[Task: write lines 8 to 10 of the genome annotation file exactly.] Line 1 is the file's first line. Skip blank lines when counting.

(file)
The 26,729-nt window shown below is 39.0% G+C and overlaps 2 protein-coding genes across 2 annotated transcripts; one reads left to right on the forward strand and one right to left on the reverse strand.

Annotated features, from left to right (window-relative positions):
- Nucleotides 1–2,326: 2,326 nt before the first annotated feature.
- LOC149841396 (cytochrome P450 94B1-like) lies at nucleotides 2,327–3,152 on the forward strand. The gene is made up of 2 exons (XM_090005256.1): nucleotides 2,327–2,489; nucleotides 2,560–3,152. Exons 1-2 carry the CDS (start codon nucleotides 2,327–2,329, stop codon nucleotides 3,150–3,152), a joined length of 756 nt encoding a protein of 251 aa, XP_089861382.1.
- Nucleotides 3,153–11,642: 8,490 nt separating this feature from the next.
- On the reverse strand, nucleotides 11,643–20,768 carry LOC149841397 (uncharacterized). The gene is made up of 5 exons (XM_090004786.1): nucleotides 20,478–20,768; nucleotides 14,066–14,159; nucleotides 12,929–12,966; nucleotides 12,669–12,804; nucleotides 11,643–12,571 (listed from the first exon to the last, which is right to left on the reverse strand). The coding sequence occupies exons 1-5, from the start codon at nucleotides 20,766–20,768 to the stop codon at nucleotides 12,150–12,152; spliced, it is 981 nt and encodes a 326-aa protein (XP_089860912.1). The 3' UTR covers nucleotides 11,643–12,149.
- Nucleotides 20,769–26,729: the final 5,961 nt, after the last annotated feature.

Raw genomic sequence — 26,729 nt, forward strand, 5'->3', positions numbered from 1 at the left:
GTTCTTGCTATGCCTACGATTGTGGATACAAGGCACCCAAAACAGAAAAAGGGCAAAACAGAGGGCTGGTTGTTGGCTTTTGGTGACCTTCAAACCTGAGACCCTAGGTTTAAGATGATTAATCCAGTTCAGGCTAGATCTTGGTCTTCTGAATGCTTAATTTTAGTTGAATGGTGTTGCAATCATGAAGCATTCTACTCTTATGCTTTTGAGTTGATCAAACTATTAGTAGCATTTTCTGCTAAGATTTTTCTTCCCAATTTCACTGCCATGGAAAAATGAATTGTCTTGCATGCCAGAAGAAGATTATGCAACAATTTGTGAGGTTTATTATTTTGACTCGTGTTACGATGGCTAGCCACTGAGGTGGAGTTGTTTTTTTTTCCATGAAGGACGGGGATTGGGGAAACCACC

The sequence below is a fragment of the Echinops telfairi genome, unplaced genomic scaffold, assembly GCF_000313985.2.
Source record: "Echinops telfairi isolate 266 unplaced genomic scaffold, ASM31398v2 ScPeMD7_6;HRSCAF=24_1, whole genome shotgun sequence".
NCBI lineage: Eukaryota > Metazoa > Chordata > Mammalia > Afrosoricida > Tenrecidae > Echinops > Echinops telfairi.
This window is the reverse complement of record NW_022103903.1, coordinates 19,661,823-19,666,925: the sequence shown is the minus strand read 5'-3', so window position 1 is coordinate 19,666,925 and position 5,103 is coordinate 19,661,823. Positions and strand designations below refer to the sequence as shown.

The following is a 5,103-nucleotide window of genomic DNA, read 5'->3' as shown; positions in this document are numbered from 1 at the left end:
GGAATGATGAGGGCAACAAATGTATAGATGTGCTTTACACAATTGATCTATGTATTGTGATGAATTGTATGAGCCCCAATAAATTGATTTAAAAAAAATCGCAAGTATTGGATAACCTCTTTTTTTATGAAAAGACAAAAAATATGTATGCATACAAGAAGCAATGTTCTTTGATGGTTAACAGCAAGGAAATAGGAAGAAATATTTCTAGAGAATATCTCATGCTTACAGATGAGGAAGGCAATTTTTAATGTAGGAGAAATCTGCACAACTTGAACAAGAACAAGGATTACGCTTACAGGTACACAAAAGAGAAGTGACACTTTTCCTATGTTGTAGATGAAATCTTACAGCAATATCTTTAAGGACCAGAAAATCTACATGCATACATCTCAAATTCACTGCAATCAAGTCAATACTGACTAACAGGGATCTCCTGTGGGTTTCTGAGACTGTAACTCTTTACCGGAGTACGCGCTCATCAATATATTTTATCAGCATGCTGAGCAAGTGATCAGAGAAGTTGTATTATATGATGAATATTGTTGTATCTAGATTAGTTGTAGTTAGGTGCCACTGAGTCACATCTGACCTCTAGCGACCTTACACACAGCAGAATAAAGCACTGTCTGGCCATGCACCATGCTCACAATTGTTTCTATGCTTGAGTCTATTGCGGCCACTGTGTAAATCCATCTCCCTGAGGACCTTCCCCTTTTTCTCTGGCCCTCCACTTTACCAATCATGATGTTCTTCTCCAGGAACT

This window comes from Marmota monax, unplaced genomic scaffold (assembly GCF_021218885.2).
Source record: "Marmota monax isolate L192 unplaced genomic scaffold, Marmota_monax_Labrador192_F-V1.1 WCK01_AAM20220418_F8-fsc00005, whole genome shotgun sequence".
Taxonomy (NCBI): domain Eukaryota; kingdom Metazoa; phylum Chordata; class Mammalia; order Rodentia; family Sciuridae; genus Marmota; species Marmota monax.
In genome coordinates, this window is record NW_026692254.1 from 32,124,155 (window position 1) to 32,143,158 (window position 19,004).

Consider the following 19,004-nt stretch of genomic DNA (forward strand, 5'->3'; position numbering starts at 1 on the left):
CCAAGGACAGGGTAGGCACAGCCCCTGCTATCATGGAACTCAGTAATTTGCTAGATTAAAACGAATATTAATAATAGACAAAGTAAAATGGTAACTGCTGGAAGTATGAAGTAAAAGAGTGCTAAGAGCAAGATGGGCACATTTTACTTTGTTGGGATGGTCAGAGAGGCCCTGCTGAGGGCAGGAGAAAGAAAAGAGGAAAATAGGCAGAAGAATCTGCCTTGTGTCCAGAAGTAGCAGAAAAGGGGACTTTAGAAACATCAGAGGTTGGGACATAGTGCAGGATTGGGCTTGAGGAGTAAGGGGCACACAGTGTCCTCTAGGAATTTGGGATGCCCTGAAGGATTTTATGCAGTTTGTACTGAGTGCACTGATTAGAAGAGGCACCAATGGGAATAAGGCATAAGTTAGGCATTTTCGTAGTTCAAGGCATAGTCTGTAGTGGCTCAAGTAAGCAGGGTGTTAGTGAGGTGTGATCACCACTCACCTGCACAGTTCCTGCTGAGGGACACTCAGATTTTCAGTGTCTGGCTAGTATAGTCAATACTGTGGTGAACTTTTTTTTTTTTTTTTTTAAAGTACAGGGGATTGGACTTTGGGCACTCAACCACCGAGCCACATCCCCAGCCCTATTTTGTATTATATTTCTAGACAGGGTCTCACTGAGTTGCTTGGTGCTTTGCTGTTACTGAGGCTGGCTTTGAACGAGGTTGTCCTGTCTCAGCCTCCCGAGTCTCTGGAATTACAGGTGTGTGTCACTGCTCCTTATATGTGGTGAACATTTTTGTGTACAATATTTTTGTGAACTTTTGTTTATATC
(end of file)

Raw genomic sequence — 26,729 nt, forward strand, 5'->3', positions numbered from 1 at the left:
GTTCTTGCTATGCCTACGATTGTGGATACAAGGCACCCAAAACAGAAAAAGGGCAAAACAGAGGGCTGGTTGTTGGCTTTTGGTGACCTTCAAACCTGAGACCCTAGGTTTAAGATGATTAATCCAGTTCAGGCTAGATCTTGGTCTTCTGAATGCTTAATTTTAGTTGAATGGTGTTGCAATCATGAAGCATTCTACTCTTATGCTTTTGAGTTGATCAAACTATTAGTAGCATTTTCTGCTAAGATTTTTCTTCCCAATTTCACTGCCATGGAAAAATGAATTGTCTTGCATGCCAGAAGAAGATTATGCAACAATTTGTGAGGTTTATTATTTTGACTCGTGTTACGATGGCTAGCCACTGAGGTGGAGTTGTTTTTTTTTCCATGAAGGACGGGGATTGGGGAAACCACC

The sequence below is a fragment of the Echinops telfairi genome, unplaced genomic scaffold, assembly GCF_000313985.2.